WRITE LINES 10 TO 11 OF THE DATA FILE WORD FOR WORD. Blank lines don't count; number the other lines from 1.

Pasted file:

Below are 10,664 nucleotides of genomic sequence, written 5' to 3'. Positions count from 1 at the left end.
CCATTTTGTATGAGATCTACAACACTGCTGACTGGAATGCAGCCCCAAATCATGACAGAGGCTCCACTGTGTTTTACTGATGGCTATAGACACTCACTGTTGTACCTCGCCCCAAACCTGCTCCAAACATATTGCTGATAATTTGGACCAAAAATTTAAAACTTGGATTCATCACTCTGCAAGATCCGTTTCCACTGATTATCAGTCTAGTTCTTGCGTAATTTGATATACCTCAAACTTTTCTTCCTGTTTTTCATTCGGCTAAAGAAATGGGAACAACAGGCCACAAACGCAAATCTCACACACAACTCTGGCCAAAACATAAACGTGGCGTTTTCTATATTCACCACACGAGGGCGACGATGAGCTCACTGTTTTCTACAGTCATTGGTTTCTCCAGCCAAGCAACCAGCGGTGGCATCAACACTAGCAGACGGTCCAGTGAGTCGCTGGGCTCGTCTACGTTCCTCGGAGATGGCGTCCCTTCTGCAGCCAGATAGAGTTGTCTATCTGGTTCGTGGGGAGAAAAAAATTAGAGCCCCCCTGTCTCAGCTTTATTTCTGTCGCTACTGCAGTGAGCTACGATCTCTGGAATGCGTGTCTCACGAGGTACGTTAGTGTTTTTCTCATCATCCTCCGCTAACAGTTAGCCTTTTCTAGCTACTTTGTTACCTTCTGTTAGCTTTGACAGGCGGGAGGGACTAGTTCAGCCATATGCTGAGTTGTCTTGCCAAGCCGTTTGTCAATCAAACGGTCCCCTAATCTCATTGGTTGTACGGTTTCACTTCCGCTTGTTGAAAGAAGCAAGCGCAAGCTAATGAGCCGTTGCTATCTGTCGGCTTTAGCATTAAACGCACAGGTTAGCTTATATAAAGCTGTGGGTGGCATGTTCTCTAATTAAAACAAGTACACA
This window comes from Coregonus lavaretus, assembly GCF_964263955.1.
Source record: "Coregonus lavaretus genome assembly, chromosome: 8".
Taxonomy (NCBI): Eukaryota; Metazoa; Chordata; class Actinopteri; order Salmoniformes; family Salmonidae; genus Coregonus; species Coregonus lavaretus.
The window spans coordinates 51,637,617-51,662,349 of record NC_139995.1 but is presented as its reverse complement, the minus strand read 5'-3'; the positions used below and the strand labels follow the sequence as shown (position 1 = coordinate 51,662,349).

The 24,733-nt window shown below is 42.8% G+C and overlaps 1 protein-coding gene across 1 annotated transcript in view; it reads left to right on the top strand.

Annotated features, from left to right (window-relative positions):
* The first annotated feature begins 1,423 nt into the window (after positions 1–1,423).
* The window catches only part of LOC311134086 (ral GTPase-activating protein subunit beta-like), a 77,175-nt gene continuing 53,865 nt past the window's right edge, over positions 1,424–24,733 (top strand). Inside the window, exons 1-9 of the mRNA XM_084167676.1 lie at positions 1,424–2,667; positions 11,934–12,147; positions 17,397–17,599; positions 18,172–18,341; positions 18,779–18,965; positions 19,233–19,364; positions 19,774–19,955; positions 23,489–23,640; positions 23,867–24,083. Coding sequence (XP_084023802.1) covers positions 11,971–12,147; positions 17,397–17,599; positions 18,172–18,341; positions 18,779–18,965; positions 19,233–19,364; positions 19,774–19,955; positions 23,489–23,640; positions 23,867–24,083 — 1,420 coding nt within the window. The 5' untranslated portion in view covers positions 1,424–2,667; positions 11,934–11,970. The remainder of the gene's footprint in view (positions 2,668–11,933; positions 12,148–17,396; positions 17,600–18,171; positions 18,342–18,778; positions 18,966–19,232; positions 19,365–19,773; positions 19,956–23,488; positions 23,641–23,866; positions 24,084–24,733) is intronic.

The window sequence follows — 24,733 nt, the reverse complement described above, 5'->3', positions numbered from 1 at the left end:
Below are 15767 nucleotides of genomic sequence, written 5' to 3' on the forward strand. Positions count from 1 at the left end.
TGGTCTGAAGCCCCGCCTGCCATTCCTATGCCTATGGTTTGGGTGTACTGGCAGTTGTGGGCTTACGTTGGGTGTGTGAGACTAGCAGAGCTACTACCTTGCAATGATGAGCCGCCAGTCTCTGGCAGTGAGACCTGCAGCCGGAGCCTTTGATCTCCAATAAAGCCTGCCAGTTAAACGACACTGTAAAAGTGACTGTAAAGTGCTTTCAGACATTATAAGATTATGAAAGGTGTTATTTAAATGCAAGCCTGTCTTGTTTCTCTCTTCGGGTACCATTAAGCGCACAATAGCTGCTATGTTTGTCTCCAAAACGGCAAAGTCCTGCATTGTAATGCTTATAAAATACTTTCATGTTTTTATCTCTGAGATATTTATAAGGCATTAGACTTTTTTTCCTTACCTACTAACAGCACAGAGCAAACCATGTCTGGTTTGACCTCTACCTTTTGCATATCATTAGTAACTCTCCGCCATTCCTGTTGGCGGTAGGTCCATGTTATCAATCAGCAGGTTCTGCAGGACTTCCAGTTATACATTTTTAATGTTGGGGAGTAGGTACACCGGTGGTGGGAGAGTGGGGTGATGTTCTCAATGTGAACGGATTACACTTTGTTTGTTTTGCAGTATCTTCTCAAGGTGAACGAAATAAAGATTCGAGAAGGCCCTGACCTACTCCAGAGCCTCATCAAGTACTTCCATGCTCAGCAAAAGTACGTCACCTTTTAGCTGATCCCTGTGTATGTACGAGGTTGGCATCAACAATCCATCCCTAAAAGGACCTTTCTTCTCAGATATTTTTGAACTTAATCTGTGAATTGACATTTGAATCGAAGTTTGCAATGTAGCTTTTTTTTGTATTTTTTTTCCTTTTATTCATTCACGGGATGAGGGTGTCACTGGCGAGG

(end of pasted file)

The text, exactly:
* The window catches only part of LOC311134086 (ral GTPase-activating protein subunit beta-like), a 77,175-nt gene continuing 53,865 nt past the window's right edge, over positions 1,424–24,733 (top strand). Inside the window, exons 1-9 of the mRNA XM_084167676.1 lie at positions 1,424–2,667; positions 11,934–12,147; positions 17,397–17,599; positions 18,172–18,341; positions 18,779–18,965; positions 19,233–19,364; positions 19,774–19,955; positions 23,489–23,640; positions 23,867–24,083. Coding sequence (XP_084023802.1) covers positions 11,971–12,147; positions 17,397–17,599; positions 18,172–18,341; positions 18,779–18,965; positions 19,233–19,364; positions 19,774–19,955; positions 23,489–23,640; positions 23,867–24,083 — 1,420 coding nt within the window. The 5' untranslated portion in view covers positions 1,424–2,667; positions 11,934–11,970. The remainder of the gene's footprint in view (positions 2,668–11,933; positions 12,148–17,396; positions 17,600–18,171; positions 18,342–18,778; positions 18,966–19,232; positions 19,365–19,773; positions 19,956–23,488; positions 23,641–23,866; positions 24,084–24,733) is intronic.

The window sequence follows — 24,733 nt, the reverse complement described above, 5'->3', positions numbered from 1 at the left end: